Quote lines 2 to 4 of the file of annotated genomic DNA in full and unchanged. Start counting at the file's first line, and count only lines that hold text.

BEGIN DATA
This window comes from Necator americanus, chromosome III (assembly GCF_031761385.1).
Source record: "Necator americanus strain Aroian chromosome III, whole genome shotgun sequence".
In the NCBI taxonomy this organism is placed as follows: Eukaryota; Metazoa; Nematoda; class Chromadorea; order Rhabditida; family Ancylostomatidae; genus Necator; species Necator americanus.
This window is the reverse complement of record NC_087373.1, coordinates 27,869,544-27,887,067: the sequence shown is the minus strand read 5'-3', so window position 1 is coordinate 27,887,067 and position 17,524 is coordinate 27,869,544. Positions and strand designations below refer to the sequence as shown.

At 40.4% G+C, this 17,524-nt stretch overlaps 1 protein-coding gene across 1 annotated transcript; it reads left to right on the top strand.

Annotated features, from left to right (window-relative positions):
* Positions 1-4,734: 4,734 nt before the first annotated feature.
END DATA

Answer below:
Source record: "Necator americanus strain Aroian chromosome III, whole genome shotgun sequence".
In the NCBI taxonomy this organism is placed as follows: Eukaryota; Metazoa; Nematoda; class Chromadorea; order Rhabditida; family Ancylostomatidae; genus Necator; species Necator americanus.
This window is the reverse complement of record NC_087373.1, coordinates 27,869,544-27,887,067: the sequence shown is the minus strand read 5'-3', so window position 1 is coordinate 27,887,067 and position 17,524 is coordinate 27,869,544. Positions and strand designations below refer to the sequence as shown.